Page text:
Once again this year, Doctors with Africa CUAMM takes part in the World Breastfeeding Week, an initiative launched by the World Alliance for Breastfeeding Action (WABA), a global network of individuals and organisations (including Unicef, WHO, FAO) that protect, support and promote breastfeeding as a universal right, in line with the Sustainable Development Goals. Doctors with Africa CUAMM adopts the motto “Protecting breastfeeding: a responsibility to be shared“, words that find concrete expression in the promotion and support of a series of initiatives to raise awareness and educate on the importance of exclusive breastfeeding, particularly during the first six months of a child’s life, which is crucial for the health, wellbeing and development of women and children and therefore of society as a whole. The promotion and support of breastfeeding must be considered a public health issue, a collective responsibility that requires investment at all levels. This week represents a further opportunity for CUAMM to strengthen the work done in the various countries where it has been working for years, also in the framework of the project “Mothers and children first. 1,000 days”.
From Tanzania to South Sudan and Sierra Leone, there are many activities organised by local authorities and institutions and supported by Doctors with Africa CUAMM in compliance with anti-Covid measures: radio awareness-raising talk shows on the theme of breast-feeding, food demonstrations for the preparation of nutritious and healthy food, and gardening sessions for the cultivation of local foods.
“Breastfeeding counselling can help mothers to be more confident in facing motherhood, always with a focus on their condition and personal choices. With support from trained professionals, both in health centres and through home visits, we try to prevent feeding and care practices that can interfere with breastfeeding, such as giving unnecessary liquids, foods and breastmilk substitutes to infants and young children” says Felicia, project manager of the Saving Lives programme in Sierra Leone. During the COVID-19 pandemic, it is even more important that we find innovative solutions to ensure that access to these essential services is not interrupted and that families continue to receive the breastfeeding counselling they need.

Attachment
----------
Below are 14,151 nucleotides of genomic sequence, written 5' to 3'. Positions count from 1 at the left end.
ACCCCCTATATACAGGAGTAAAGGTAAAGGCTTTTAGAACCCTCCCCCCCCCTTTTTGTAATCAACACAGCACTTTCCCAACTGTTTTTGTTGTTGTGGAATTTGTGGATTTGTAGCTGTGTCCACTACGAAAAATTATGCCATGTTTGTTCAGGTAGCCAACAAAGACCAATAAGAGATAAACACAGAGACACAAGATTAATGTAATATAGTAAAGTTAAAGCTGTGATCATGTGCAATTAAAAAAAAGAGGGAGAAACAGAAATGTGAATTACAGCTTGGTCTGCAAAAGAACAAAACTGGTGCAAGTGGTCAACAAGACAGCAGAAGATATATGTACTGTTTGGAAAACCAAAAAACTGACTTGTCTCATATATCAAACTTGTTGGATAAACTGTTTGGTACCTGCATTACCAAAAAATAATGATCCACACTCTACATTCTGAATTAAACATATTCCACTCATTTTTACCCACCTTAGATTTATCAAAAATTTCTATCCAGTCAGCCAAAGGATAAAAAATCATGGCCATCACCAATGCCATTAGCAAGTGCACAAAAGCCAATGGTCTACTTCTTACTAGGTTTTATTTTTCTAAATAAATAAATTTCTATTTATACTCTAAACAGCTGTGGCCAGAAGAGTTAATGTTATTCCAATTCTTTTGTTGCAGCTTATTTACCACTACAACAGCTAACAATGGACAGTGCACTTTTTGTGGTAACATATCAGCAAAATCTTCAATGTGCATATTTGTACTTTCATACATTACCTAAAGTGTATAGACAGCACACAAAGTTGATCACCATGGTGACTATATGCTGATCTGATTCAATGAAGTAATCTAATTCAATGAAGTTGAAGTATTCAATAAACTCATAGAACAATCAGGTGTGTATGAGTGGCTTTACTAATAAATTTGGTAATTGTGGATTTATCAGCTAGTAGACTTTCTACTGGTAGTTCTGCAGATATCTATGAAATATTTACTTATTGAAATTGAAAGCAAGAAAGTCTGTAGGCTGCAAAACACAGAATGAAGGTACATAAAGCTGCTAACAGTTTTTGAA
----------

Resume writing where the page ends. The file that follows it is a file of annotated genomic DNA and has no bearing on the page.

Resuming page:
“The situation in Bonthe and Pujehun district needs specific intervention as the rate of early initiation of breastfeeding within one hour of birth and exclusive breastfeeding are 47.5% and 45.7% in Bonthe, and 52.7% and 61.3% in Pujehun, while the figure at the national level is at 56.8% and 61.6% respectively (SLNNS 2017) – continues Felicia -. Hence the need to generate greater awareness among people about the proactive role of breastfeeding.”
According to an article published in ‘The Lancet’, the spread and promotion of breastfeeding can prevent 20,000 maternal deaths and 823,000 child deaths per year, as well as reduce economic losses and the burden on countries’ health systems. Therefore, protecting and promoting breastfeeding is a major challenge, a shared responsibility that calls on each of us to do our part for the well-being of society as a whole.